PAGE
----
193.CIG coordinated the V National Plan for preventing and combating domestic and gender violence 2014–2017. Upon its ending, the Government took a new approach of combining measures pertaining to gender equality and gender-based violence under a broader long-term strategy. The National Strategy for Equality and Non Discrimination timeline was framed by the United Nations 2030 Agenda for Sustainable Development and is divided into three four-year-long periods which will each be subject to evaluation. The new strategy is structured in three action plans covering gender equality, violence against women and LGBTI rights.

194.The Action Plan for preventing and combating all forms of violence against women, gender violence and domestic violence of ENIND has measures especially designed to combat and prevent domestic violence, namely:

(a)Prevent — eradicate social tolerance of the various manifestations of violence against women and domestic violence, raise awareness of its impact and promote a culture of non-violence, human rights, equality and non-discrimination;

(b)Support and protect — broaden and consolidate the intervention;

(c)Intervene with the aggressors, promoting a culture of accountability;

(d)Qualify professionals and services for the intervention;

(e)Investigate, monitor and evaluate public policies;

(f)Prevent and combat harmful traditional practices, including female genital mutilation and early and forced child marriages.

Crimes of Domestic Violence recorded by the police in the years 2011 to 2016









Number of Crimes

Against Persons

Against physical integrity

Domestic Violence (Spouse/similar)

22 773

22 469

22 965

22 930

22 254

23 742

Domestic Violence against minors







Others Domestic Violence

3 762

3 651


3 936

4 011

4 651


27 005

26 595

27 305

27 353

26 794

28 990

Source : Ministry of Justice / Data Last Updated: 31/10/2017.

Criminal proceedings (at the trial stage) ended in courts of 1st instance for the crime of Domestic Violence in the years 2011–2016









Number of proceedings

Against Persons

Against physical integrity

Domestic Violence (Spouse/similar)

2 832

2 590

2 258

2 663

2 497

2 562

Domestic Violence against minors







Others Domestic Violence







Source : Ministry of Justice / Data Last Updated: 31/10/2017.

Convicted Persons in Criminal Proceedings (at the trial stage) ended in courts of 1st instance for the crime of Domestic Violence in the years 2011–2016









Nº of Convicted

Against Persons

Against physical integrity

Domestic Violence (Spouse/similar)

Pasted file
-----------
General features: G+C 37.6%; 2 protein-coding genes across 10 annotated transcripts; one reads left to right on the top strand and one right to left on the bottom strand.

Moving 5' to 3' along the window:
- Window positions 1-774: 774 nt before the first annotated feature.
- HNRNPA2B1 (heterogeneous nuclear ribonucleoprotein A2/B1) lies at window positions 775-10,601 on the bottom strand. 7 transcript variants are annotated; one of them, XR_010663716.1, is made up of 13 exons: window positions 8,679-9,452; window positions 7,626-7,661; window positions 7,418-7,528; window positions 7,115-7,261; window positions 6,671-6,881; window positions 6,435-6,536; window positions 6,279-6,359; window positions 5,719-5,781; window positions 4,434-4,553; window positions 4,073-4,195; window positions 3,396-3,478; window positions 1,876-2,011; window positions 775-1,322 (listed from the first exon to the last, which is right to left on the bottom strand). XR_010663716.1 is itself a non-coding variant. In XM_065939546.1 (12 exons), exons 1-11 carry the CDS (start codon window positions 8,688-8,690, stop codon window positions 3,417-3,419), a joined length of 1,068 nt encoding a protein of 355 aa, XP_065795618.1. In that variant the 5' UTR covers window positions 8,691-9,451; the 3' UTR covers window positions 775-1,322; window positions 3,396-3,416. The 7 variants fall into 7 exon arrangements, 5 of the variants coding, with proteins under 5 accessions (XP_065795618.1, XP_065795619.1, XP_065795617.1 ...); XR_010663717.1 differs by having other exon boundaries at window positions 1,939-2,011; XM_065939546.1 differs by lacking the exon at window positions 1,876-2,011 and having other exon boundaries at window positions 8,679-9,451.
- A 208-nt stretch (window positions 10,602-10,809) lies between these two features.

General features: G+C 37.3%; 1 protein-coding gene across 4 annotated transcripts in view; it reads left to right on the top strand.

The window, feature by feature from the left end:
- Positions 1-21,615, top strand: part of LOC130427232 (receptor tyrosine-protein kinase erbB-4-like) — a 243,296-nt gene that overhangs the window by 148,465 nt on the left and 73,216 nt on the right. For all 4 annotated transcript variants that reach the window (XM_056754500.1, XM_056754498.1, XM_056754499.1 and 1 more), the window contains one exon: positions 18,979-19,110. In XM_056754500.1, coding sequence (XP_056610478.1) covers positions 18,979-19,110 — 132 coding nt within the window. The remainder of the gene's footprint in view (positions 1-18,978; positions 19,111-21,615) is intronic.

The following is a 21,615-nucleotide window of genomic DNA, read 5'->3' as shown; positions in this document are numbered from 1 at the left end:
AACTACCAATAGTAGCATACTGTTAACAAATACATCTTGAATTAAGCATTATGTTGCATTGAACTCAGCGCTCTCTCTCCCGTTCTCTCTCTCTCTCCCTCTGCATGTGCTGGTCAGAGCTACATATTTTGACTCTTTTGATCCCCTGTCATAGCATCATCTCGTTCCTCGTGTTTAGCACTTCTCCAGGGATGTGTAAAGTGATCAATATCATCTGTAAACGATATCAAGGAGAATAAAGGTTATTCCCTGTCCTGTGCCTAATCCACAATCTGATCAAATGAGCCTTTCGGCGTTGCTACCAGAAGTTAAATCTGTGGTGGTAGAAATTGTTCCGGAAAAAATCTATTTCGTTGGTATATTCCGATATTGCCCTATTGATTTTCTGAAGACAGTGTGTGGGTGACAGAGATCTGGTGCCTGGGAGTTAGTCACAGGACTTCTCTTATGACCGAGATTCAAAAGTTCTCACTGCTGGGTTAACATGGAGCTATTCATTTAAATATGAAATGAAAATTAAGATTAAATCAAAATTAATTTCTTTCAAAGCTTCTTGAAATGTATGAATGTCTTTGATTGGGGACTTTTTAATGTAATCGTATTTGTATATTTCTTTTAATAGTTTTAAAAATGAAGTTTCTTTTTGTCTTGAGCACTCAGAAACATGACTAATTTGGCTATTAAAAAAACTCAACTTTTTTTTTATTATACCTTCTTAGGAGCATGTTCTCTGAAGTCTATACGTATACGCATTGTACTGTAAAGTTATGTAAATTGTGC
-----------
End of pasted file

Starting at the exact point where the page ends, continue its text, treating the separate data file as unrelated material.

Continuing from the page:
1 528

1 432

1 275

1 430

1 362

1 328

Domestic Violence against minors







Others Domestic Violence







Source : Ministry of Justice / Data Last Updated: 31/10/2017.

Detention of suspects (years 2009 to 2016)

Risk Assessment (1L) Level of risk (2016) (%)

RVD 1L (initial assessment): 27116.

RVD 2L (reassessments): >20800 .

195.Another protection measure under CIG coordination is the Tele-assistance Service for Victims’ Domestic Violence. This service aims to increase the protection/safety of the victim, ensuring a 24/7, free of charge, adequate response to emergency situations. The victim has a mobile equipment that allows to activate, at any time, a call centre (provided by operators with training in telephone assistance to victims). Following the alarm button activation the Operators team, activates police forces, which will go to the victim’s location. The location is achieved through the combination of GPS (Global Positioning System) and Location-Based Service (LBS) technologies that transmit the geographic coordinates of a given device. The Tele assistance service ensures a rapid response in danger/risk situations and permanent emotional support, thus contributing to their empowerment. Since the beginning of the programme (2011), and until 31 December 2017, 3303 persons have benefited from this protection measure. This is a protective measure based on an articulated work between justice, law enforcement and CIG.

Articles 7 and 10

The Committee is concerned that some prisons are faced with overcrowding, inadequate facilities and poor health conditions. It is concerned about drug abuse by detainees, as well as the high rate of detainees with HIV/AIDS and hepatitis C. The Committee is also concerned about some reports of physical ill-treatment and other forms of abuse by prison guards at the Monsanto High Security, Coimbra Central and Oporto Central prisons

196.Portugal continues strongly committed to resolve the problem of overcrowding in prison facilities, as the extensive information provided to the Committee in the fourth periodic report, respective list of issues and the addenda to the Concluding Observations show.